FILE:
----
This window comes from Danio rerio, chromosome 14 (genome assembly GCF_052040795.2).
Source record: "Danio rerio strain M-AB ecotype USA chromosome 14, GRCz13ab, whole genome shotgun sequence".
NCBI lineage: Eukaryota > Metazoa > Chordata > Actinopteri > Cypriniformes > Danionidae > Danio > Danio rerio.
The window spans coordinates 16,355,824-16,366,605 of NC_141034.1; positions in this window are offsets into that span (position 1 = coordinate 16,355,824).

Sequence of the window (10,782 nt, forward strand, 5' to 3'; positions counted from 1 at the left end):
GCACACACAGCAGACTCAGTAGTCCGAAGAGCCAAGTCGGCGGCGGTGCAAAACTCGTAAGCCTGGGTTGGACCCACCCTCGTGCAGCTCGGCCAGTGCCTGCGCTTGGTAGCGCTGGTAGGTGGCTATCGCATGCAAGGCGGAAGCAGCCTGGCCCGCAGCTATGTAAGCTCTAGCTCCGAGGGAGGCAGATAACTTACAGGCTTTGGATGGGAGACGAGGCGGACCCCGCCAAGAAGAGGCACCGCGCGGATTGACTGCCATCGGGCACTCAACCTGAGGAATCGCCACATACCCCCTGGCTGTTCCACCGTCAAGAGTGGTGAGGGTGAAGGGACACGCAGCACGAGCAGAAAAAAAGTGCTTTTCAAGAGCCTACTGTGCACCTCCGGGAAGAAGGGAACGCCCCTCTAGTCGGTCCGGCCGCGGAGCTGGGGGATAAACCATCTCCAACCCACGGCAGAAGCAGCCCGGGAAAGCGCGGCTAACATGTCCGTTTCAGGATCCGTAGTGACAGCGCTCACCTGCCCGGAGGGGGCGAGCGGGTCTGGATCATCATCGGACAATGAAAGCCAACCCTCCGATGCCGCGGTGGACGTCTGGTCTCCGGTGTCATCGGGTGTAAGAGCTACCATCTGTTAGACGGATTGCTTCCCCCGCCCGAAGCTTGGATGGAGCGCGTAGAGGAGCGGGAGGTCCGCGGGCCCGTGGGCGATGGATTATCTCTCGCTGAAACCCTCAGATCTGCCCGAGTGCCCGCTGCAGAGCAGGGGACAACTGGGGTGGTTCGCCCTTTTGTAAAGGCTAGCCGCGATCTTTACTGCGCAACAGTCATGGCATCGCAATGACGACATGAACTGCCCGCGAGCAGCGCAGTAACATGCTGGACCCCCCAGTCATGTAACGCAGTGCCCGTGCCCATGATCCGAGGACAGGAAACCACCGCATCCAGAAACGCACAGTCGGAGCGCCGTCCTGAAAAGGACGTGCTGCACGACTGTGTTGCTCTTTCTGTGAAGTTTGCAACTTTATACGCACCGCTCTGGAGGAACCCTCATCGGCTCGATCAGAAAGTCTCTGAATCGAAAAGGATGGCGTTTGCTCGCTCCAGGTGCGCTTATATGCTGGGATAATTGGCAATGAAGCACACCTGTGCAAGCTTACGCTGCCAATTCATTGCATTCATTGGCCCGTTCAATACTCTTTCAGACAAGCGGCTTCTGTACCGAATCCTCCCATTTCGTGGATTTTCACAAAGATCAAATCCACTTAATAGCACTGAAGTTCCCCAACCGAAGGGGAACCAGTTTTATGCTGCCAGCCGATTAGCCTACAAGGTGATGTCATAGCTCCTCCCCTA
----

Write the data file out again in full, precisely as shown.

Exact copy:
This window comes from Danio rerio, chromosome 14 (genome assembly GCF_052040795.2).
Source record: "Danio rerio strain M-AB ecotype USA chromosome 14, GRCz13ab, whole genome shotgun sequence".
NCBI lineage: Eukaryota > Metazoa > Chordata > Actinopteri > Cypriniformes > Danionidae > Danio > Danio rerio.
The window spans coordinates 16,355,824-16,366,605 of NC_141034.1; positions in this window are offsets into that span (position 1 = coordinate 16,355,824).

Sequence of the window (10,782 nt, forward strand, 5' to 3'; positions counted from 1 at the left end):
GCACACACAGCAGACTCAGTAGTCCGAAGAGCCAAGTCGGCGGCGGTGCAAAACTCGTAAGCCTGGGTTGGACCCACCCTCGTGCAGCTCGGCCAGTGCCTGCGCTTGGTAGCGCTGGTAGGTGGCTATCGCATGCAAGGCGGAAGCAGCCTGGCCCGCAGCTATGTAAGCTCTAGCTCCGAGGGAGGCAGATAACTTACAGGCTTTGGATGGGAGACGAGGCGGACCCCGCCAAGAAGAGGCACCGCGCGGATTGACTGCCATCGGGCACTCAACCTGAGGAATCGCCACATACCCCCTGGCTGTTCCACCGTCAAGAGTGGTGAGGGTGAAGGGACACGCAGCACGAGCAGAAAAAAAGTGCTTTTCAAGAGCCTACTGTGCACCTCCGGGAAGAAGGGAACGCCCCTCTAGTCGGTCCGGCCGCGGAGCTGGGGGATAAACCATCTCCAACCCACGGCAGAAGCAGCCCGGGAAAGCGCGGCTAACATGTCCGTTTCAGGATCCGTAGTGACAGCGCTCACCTGCCCGGAGGGGGCGAGCGGGTCTGGATCATCATCGGACAATGAAAGCCAACCCTCCGATGCCGCGGTGGACGTCTGGTCTCCGGTGTCATCGGGTGTAAGAGCTACCATCTGTTAGACGGATTGCTTCCCCCGCCCGAAGCTTGGATGGAGCGCGTAGAGGAGCGGGAGGTCCGCGGGCCCGTGGGCGATGGATTATCTCTCGCTGAAACCCTCAGATCTGCCCGAGTGCCCGCTGCAGAGCAGGGGACAACTGGGGTGGTTCGCCCTTTTGTAAAGGCTAGCCGCGATCTTTACTGCGCAACAGTCATGGCATCGCAATGACGACATGAACTGCCCGCGAGCAGCGCAGTAACATGCTGGACCCCCCAGTCATGTAACGCAGTGCCCGTGCCCATGATCCGAGGACAGGAAACCACCGCATCCAGAAACGCACAGTCGGAGCGCCGTCCTGAAAAGGACGTGCTGCACGACTGTGTTGCTCTTTCTGTGAAGTTTGCAACTTTATACGCACCGCTCTGGAGGAACCCTCATCGGCTCGATCAGAAAGTCTCTGAATCGAAAAGGATGGCGTTTGCTCGCTCCAGGTGCGCTTATATGCTGGGATAATTGGCAATGAAGCACACCTGTGCAAGCTTACGCTGCCAATTCATTGCATTCATTGGCCCGTTCAATACTCTTTCAGACAAGCGGCTTCTGTACCGAATCCTCCCATTTCGTGGATTTTCACAAAGATCAAATCCACTTAATAGCACTGAAGTTCCCCAACCGAAGGGGAACCAGTTTTATGCTGCCAGCCGATTAGCCTACAAGGTGATGTCATAGCTCCTCCCCTA